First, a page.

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7 minutes ago, Frosty said:

. It's cheap enough to make if it were a suitable fuel it'd be in use. You can crack water in a heat exchanger on the exhaust circuit. It recoups waste heat and makes fuel and oxy in the PERFECT ratio, no electricity necessary. 

Frosty The Lucky.

I have to disagree with that Frosty, its takes a lot of electricity to crack the bond between Hydrogen and Oxygen and as physics states about the conservation of energy, there is no free ride, it takes more electrical power to crack it than you get from re burning hydrogen. so its neither free nor cheap

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Agreed, cracking water electrically is an economic negative. Thermally cracking water is less so. It takes a heat exchanger in the exhaust circuit that can amplify the temperature. The water being cracked controls the final temperature and prevents damage to the system. Recirculating the furnace exhaust through the cracker would save energy as well.

While thermal cracking works you don't see anybody doing it so it's not an economic positive.

A good example of a thermal amplifying device is the "Vortex Tube." Nifty things.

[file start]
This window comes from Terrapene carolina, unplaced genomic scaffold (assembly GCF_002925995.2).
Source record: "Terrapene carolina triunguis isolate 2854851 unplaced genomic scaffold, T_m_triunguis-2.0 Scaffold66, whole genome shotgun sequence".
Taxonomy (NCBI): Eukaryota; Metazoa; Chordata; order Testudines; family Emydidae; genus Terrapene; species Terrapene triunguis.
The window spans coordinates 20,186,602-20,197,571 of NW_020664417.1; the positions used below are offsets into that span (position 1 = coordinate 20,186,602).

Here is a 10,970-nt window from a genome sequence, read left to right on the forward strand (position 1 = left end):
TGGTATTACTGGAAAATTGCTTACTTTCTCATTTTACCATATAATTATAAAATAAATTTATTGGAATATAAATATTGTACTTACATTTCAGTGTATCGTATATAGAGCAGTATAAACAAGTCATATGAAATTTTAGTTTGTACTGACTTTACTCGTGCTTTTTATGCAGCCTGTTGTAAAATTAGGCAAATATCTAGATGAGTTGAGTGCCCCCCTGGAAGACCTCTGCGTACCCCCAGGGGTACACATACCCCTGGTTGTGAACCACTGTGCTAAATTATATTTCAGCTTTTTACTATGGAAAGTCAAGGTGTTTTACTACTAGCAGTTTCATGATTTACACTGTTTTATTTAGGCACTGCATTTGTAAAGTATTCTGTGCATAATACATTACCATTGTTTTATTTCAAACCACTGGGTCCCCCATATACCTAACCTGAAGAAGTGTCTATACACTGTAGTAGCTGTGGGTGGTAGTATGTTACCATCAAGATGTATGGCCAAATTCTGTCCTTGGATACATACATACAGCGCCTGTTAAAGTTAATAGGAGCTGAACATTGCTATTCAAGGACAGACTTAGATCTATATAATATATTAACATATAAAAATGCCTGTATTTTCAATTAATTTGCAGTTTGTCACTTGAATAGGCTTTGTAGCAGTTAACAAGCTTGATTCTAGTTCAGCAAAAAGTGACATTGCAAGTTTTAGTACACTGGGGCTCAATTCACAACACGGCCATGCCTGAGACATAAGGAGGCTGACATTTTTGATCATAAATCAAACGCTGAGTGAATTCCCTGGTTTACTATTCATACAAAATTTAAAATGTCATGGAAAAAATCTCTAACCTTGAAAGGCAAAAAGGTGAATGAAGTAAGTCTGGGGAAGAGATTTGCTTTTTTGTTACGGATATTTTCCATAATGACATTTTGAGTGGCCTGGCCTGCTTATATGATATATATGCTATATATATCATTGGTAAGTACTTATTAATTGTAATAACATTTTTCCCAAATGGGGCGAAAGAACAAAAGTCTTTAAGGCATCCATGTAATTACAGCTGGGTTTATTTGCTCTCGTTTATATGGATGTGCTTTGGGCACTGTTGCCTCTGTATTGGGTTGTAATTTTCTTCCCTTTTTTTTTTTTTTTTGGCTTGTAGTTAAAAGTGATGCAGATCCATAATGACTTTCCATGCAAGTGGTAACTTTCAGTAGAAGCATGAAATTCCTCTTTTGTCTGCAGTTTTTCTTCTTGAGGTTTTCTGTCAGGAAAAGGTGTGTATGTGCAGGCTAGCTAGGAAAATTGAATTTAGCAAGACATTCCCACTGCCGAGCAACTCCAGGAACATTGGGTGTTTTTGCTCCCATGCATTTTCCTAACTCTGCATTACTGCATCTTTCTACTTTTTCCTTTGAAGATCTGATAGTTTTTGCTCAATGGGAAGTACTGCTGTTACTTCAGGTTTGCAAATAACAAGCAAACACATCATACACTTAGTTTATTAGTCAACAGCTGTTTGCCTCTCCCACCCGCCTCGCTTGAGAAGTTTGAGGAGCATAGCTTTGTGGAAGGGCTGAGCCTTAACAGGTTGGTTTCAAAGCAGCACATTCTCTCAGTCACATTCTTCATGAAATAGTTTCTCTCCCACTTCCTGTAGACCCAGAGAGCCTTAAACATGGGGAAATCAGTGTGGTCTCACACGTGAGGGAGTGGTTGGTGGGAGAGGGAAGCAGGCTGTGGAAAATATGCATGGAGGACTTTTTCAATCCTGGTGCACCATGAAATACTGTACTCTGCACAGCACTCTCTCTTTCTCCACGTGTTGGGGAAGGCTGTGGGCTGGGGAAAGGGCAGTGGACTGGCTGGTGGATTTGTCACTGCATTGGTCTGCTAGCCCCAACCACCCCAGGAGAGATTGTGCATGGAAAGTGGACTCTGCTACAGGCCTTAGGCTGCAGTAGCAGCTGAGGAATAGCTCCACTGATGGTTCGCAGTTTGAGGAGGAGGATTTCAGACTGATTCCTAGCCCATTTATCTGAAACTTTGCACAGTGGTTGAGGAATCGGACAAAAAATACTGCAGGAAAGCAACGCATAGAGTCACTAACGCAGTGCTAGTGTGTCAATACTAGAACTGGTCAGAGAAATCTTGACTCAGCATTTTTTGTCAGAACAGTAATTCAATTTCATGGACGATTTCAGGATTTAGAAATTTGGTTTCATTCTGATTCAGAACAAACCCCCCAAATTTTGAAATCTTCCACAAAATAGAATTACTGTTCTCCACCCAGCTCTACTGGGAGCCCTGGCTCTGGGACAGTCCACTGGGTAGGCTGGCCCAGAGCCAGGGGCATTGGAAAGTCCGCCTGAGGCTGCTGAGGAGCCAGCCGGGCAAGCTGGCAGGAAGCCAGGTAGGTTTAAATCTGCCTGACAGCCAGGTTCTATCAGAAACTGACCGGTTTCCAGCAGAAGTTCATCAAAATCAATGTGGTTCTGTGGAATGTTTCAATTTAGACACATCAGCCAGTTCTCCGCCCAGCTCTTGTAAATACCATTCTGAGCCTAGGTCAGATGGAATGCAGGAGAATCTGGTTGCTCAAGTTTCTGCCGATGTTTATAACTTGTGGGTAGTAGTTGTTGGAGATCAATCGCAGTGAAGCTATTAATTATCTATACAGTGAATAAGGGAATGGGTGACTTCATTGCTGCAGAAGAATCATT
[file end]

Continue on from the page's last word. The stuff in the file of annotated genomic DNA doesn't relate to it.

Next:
Frosty The Lucky.

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  • 2 weeks later...

It may seem a bit unrealistic, but you could theoretically create a carbon neutral forge by using algae bioreactors. It's a pretty experimental technology at the moment, but we've figured out that when you press algae in an oil press, it produces a substance similar to crude oil. 
You could build a battery of bioreactors to grow algae in and then use the pressed oil as fuel in an oil forge. Algae absorbs CO2 from the atmosphere very quickly and anyone who has had an outdoor pond or fish tank will know that it grows everywhere and fast too. 
I do realize that it seems very out there, but it is food for thought. 

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Probably the most carbon neutral forge would be either, A) a charcoal fueled one since that is just cycling carbon that is in the natural carbon cycle and does not involve fossil fuels or, b) an induction forge using electricity generated by either hydro, solar, or nuclear power.  Again, no fossil fuels.  In the US Pacific Northwest and eastern Canada much of the grid is provided by hydro power.  Or, you could have your own small hydro plant but you would need running water, a certain head of water, and probably a lot of state, federal, and local permitting.  For solar you would need a pretty big collector array and some serious batteries.

"By hammer and hand all arts do stand."

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